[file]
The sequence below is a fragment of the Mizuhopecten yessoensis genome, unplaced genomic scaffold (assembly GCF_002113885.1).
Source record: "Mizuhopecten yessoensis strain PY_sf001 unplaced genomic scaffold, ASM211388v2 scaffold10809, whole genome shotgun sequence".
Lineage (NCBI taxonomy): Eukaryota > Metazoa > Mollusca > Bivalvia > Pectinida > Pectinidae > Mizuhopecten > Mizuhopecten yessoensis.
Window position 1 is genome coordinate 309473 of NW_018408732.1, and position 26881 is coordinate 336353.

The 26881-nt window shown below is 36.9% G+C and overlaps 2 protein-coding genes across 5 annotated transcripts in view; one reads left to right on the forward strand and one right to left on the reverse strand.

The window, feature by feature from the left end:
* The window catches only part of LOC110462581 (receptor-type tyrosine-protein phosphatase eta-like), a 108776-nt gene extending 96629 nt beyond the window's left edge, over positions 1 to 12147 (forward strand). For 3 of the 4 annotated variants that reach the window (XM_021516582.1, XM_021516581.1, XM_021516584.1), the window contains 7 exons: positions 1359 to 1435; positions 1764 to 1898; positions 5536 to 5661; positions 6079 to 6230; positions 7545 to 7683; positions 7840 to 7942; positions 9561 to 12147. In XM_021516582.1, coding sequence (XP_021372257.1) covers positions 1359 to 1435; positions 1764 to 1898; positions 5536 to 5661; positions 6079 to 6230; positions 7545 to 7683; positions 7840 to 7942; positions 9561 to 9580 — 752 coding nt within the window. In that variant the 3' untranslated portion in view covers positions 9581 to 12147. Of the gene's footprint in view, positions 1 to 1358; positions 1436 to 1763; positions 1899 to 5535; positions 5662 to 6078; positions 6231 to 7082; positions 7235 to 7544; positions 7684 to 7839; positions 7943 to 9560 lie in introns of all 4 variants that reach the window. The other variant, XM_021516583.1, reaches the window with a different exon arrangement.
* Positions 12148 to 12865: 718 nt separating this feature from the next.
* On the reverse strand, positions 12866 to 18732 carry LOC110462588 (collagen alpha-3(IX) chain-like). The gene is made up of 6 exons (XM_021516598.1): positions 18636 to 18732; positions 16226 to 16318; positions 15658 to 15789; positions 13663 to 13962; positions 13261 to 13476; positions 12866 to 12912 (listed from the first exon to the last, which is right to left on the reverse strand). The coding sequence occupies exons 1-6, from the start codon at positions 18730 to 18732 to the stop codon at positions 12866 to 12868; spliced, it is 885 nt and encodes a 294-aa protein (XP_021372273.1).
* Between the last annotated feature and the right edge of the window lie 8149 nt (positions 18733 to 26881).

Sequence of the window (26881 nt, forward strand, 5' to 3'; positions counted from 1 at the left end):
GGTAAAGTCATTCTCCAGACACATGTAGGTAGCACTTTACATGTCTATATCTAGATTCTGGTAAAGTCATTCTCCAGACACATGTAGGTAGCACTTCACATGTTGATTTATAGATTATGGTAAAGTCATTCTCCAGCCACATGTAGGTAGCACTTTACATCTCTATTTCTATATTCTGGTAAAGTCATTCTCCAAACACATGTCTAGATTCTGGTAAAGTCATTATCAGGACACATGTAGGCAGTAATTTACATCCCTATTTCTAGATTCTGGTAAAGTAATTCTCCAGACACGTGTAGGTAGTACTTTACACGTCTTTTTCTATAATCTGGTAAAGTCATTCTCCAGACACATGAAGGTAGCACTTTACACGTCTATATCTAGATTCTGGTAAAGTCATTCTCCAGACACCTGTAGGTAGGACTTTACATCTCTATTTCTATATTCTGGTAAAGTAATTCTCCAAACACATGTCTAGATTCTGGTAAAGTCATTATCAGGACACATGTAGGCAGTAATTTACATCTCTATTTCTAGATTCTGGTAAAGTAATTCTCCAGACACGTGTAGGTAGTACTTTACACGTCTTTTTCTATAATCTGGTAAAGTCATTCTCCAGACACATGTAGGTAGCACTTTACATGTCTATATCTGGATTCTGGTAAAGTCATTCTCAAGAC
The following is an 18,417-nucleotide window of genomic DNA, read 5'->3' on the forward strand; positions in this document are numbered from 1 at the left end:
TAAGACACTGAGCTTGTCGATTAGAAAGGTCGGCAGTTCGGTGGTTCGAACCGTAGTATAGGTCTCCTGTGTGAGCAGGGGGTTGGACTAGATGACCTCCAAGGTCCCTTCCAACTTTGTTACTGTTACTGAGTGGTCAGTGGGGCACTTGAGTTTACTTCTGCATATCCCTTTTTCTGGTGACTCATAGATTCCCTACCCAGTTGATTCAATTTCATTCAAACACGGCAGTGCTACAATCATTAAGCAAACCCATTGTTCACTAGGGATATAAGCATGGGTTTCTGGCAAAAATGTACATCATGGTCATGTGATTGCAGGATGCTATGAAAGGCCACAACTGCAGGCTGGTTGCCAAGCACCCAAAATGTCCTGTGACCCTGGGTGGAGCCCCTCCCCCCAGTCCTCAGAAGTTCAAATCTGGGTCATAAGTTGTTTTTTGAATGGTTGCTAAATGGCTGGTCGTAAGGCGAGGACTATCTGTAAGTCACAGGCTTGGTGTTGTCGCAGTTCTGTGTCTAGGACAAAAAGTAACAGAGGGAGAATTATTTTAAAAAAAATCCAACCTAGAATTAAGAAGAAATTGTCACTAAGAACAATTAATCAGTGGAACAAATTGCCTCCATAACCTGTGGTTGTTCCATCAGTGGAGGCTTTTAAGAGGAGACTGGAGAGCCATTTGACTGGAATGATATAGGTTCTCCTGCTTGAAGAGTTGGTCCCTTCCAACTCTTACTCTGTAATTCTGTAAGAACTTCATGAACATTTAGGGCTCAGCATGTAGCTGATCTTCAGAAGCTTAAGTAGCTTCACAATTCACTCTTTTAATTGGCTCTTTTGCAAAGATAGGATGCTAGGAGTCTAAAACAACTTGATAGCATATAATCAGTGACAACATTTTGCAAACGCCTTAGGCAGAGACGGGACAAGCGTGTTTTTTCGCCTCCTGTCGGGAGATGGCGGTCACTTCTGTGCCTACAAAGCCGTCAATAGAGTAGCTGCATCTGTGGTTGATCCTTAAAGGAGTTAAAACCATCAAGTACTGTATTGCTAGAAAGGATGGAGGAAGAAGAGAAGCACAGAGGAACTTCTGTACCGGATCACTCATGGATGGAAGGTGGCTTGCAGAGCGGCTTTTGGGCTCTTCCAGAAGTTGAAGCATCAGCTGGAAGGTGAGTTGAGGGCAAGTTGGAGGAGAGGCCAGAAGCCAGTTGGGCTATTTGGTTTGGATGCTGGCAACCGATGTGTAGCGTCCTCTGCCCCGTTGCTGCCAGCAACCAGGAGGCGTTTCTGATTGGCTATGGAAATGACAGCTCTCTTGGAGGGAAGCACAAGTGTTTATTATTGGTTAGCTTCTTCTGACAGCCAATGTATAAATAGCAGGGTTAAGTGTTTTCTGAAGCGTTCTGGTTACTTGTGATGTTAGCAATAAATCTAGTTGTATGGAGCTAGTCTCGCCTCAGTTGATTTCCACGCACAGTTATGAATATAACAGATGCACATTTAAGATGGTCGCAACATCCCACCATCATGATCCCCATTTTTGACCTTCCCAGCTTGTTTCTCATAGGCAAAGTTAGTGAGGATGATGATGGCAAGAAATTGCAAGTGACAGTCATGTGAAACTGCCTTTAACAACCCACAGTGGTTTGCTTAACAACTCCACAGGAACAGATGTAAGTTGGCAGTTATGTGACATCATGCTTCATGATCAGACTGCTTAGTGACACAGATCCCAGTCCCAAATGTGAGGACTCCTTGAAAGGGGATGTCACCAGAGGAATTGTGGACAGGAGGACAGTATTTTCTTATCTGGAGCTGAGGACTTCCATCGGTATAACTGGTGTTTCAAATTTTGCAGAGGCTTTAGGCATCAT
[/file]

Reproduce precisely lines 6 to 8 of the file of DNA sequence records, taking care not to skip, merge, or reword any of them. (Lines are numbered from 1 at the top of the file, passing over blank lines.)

The window, feature by feature from the left end:
* The window catches only part of LOC110462581 (receptor-type tyrosine-protein phosphatase eta-like), a 108776-nt gene extending 96629 nt beyond the window's left edge, over positions 1 to 12147 (forward strand). For 3 of the 4 annotated variants that reach the window (XM_021516582.1, XM_021516581.1, XM_021516584.1), the window contains 7 exons: positions 1359 to 1435; positions 1764 to 1898; positions 5536 to 5661; positions 6079 to 6230; positions 7545 to 7683; positions 7840 to 7942; positions 9561 to 12147. In XM_021516582.1, coding sequence (XP_021372257.1) covers positions 1359 to 1435; positions 1764 to 1898; positions 5536 to 5661; positions 6079 to 6230; positions 7545 to 7683; positions 7840 to 7942; positions 9561 to 9580 — 752 coding nt within the window. In that variant the 3' untranslated portion in view covers positions 9581 to 12147. Of the gene's footprint in view, positions 1 to 1358; positions 1436 to 1763; positions 1899 to 5535; positions 5662 to 6078; positions 6231 to 7082; positions 7235 to 7544; positions 7684 to 7839; positions 7943 to 9560 lie in introns of all 4 variants that reach the window. The other variant, XM_021516583.1, reaches the window with a different exon arrangement.
* Positions 12148 to 12865: 718 nt separating this feature from the next.